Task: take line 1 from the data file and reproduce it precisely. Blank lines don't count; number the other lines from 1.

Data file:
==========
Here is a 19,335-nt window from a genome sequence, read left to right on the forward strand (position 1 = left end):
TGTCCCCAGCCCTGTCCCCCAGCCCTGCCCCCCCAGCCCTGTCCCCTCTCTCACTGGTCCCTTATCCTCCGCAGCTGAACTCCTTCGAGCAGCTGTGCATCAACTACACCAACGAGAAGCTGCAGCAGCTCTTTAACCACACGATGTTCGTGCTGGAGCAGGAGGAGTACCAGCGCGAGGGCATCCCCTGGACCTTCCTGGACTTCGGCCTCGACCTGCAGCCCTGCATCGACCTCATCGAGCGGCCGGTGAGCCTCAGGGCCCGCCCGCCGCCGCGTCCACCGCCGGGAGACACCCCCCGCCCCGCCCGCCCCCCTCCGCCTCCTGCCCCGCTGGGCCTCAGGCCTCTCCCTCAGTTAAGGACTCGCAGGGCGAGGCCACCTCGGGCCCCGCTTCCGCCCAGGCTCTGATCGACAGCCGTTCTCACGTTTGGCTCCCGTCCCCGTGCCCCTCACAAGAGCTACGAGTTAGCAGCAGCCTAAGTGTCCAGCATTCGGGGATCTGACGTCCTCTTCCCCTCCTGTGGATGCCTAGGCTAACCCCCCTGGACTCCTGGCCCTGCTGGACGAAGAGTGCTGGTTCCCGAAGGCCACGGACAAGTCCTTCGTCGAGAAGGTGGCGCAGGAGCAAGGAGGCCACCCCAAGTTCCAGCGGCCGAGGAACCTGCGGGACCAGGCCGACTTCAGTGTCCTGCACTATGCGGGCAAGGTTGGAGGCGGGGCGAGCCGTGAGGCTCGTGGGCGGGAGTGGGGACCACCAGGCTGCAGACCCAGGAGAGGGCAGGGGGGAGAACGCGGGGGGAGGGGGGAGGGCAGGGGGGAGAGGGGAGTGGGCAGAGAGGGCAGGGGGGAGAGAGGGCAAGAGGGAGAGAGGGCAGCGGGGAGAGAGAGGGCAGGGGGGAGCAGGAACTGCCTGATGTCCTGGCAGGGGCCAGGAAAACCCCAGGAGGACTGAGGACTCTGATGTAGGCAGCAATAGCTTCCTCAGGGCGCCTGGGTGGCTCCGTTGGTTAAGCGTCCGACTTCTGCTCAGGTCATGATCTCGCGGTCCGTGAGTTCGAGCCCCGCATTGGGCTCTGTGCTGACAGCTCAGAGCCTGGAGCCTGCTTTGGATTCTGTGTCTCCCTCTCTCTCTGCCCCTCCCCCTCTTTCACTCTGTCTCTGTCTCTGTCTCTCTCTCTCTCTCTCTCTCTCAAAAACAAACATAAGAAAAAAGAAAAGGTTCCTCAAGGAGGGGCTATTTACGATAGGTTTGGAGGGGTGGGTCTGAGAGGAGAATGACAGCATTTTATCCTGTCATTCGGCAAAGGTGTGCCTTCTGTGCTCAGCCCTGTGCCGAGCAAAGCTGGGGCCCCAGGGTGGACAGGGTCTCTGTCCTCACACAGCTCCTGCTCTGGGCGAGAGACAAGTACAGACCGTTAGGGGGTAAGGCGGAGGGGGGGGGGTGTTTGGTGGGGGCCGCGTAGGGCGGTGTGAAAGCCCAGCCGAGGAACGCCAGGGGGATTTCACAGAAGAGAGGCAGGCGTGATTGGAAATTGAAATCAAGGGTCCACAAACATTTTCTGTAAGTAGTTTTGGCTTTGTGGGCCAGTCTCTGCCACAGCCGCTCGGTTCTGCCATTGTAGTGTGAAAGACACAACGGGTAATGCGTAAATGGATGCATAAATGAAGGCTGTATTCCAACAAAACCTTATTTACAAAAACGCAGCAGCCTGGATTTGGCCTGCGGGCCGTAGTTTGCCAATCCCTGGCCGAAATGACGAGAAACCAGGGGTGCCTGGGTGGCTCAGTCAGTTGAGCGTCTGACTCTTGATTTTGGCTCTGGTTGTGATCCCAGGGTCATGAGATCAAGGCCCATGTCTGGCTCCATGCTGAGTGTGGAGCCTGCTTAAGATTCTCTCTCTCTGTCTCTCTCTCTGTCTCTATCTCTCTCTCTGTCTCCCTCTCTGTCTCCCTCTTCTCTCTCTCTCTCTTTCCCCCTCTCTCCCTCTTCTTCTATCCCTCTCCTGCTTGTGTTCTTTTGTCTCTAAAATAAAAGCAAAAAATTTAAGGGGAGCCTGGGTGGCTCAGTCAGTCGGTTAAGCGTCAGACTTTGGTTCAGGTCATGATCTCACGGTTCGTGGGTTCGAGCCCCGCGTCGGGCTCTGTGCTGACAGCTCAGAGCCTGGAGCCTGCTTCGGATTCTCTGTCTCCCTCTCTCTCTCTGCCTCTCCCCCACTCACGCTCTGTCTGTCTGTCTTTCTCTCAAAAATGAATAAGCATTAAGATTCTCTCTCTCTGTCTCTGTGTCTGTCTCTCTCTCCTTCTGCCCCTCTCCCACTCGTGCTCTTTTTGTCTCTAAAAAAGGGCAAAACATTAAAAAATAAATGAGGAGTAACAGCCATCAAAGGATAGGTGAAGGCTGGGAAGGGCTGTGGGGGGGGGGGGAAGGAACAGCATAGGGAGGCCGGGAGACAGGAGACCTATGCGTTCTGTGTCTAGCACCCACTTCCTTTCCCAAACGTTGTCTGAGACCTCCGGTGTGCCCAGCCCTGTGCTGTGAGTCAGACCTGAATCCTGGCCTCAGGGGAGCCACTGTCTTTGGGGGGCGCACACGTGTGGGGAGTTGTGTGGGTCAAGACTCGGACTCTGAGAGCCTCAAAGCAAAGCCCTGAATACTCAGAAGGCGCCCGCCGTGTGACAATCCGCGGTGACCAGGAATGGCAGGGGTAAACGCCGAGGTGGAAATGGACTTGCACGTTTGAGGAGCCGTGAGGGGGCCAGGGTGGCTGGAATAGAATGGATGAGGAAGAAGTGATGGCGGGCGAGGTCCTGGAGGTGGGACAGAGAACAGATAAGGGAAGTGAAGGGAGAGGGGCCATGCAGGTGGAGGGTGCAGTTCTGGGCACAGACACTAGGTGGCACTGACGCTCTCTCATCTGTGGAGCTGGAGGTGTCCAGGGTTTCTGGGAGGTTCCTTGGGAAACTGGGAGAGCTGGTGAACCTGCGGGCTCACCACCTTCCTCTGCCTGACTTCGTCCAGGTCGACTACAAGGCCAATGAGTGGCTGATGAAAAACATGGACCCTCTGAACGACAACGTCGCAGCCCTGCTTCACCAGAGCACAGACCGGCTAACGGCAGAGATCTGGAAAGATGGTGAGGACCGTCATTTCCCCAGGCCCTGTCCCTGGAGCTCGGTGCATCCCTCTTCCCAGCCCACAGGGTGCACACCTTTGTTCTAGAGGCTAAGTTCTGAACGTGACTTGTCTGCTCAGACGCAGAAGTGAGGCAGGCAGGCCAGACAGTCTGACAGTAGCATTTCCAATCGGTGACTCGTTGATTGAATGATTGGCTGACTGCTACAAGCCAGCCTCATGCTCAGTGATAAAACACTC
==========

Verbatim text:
Here is a 19,335-nt window from a genome sequence, read left to right on the forward strand (position 1 = left end):